Some interaction from one of the passengers (e.g., the driver) may be required while other passengers wish to continue to consume media content. In such instances, the entertainment system controller 125 may transfer the presentation of the media content to a different display device 205. That is, the entertainment system controller 125 may retract the projection screen 145 and projector 140 when the driver assumes control of the vehicle 100 (i.e., the vehicle 100 is no longer operating in the non-autonomous mode) and transfer the presentation of the media content to another display device 205 such as a display in the dashboard 155, the instrument cluster 160, or the rearview mirror 165. Alternatively, the entertainment system controller 125 may transfer the presentation of the media content from, e.g., a display device 205 in the instrument cluster 160 to, e.g., a display device 205 in the rearview mirror 165. In other possible approaches, or in response to a user input, the entertainment system controller 125 may stop or pause the presentation of the media content when the vehicle 100 switches from operating in the autonomous mode to the non-autonomous mode.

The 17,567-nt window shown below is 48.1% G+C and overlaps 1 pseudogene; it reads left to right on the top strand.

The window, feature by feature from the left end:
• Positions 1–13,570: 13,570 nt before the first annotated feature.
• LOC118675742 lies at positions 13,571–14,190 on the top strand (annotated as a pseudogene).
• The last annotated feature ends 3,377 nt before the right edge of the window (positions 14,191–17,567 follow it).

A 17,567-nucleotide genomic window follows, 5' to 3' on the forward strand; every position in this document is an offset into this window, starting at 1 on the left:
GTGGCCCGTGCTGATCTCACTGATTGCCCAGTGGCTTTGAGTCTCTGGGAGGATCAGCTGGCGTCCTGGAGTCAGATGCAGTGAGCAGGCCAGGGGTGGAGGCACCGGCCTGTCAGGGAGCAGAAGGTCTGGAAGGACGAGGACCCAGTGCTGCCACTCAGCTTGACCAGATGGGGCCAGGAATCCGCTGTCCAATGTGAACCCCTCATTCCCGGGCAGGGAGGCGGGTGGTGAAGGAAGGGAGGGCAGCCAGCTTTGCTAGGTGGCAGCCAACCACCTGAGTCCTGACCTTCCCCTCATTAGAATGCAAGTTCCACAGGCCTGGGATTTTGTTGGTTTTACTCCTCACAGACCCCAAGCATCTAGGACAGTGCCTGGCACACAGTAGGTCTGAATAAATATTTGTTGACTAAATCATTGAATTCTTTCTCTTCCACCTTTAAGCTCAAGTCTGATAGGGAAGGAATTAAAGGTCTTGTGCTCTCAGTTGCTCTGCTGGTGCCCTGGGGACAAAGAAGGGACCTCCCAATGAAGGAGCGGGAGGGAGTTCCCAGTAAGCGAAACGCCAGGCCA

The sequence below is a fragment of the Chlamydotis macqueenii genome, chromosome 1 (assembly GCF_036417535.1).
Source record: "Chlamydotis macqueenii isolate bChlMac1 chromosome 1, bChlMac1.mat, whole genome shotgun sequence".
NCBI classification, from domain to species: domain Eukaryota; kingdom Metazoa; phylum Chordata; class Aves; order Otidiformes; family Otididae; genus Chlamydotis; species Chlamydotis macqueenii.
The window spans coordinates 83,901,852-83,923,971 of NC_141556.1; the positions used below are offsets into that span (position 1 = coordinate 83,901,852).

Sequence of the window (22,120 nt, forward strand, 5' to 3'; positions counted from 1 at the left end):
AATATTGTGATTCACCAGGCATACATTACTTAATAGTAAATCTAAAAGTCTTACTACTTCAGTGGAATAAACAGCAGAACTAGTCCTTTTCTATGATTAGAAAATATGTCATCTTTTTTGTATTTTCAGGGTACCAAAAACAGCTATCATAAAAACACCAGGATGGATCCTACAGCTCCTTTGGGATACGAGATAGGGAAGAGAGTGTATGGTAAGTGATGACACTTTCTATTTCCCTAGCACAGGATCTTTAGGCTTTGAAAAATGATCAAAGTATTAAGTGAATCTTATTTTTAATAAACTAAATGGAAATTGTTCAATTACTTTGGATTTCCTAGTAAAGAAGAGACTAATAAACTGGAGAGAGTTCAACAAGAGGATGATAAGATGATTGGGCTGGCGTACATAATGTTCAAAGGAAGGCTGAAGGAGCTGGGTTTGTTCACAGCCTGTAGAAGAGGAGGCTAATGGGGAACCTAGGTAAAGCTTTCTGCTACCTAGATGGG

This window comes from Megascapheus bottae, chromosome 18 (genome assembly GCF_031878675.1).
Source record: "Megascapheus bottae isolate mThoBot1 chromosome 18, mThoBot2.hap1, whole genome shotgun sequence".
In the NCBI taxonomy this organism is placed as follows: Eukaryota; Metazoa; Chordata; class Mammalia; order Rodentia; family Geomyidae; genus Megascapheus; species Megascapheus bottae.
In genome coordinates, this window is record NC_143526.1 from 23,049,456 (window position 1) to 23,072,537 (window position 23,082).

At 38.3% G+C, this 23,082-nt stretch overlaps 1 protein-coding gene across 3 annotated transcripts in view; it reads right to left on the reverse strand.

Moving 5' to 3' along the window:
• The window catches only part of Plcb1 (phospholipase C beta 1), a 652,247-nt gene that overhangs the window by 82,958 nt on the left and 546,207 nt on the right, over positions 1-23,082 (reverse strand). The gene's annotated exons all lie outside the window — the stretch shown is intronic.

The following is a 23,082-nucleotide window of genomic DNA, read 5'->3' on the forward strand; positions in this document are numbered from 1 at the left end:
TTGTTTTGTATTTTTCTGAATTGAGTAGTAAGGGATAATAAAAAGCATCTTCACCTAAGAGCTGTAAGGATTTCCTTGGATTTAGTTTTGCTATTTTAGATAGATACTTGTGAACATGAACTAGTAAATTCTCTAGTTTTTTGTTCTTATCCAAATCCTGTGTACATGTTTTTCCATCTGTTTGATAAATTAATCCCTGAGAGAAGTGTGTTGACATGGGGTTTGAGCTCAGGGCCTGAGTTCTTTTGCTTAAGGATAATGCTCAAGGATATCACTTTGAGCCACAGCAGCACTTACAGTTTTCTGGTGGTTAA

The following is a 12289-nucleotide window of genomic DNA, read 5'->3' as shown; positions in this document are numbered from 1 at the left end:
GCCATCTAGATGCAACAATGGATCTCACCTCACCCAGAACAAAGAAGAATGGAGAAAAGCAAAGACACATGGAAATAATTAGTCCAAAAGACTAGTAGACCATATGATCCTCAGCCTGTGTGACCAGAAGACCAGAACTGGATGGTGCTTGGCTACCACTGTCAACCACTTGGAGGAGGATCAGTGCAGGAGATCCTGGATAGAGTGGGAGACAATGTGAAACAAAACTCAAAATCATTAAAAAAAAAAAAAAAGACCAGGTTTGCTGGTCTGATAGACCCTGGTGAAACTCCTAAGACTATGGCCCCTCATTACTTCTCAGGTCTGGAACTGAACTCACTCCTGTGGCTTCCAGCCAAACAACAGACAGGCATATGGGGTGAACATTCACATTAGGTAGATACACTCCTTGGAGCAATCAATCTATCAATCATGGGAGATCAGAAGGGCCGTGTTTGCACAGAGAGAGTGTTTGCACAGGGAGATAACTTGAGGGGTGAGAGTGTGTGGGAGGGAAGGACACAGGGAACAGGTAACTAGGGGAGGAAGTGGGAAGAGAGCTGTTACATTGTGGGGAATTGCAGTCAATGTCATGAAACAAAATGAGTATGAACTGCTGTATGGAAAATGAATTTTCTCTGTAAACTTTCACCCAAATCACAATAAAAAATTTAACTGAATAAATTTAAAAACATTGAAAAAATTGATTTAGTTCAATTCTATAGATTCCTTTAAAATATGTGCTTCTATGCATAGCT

In general, computing systems and/or devices, such as the user interface device 105, the autonomous mode controller 115, and the entertainment system controller 125, may employ any of a number of computer operating systems, including, but by no means limited to, versions and/or varieties of the SYNC® operating system by Ford Motor Company, the Microsoft Windows® operating system, the Unix operating system (e.g., the Solaris® operating system distributed by Oracle Corporation of Redwood Shores, Calif.), the AIX UNIX operating system distributed by International Business Machines of Armonk, New York, the Linux operating system, the Mac OS X and iOS operating systems distributed by Apple Inc. of Cupertino, Calif., the BlackBerry OS distributed by Research In Motion of Waterloo, Canada, and the Android operating system developed by the Open Handset Alliance. Examples of computing devices include, without limitation, a computer workstation, a server, a desktop, notebook, laptop, or handheld computer, or some other computing system and/or device.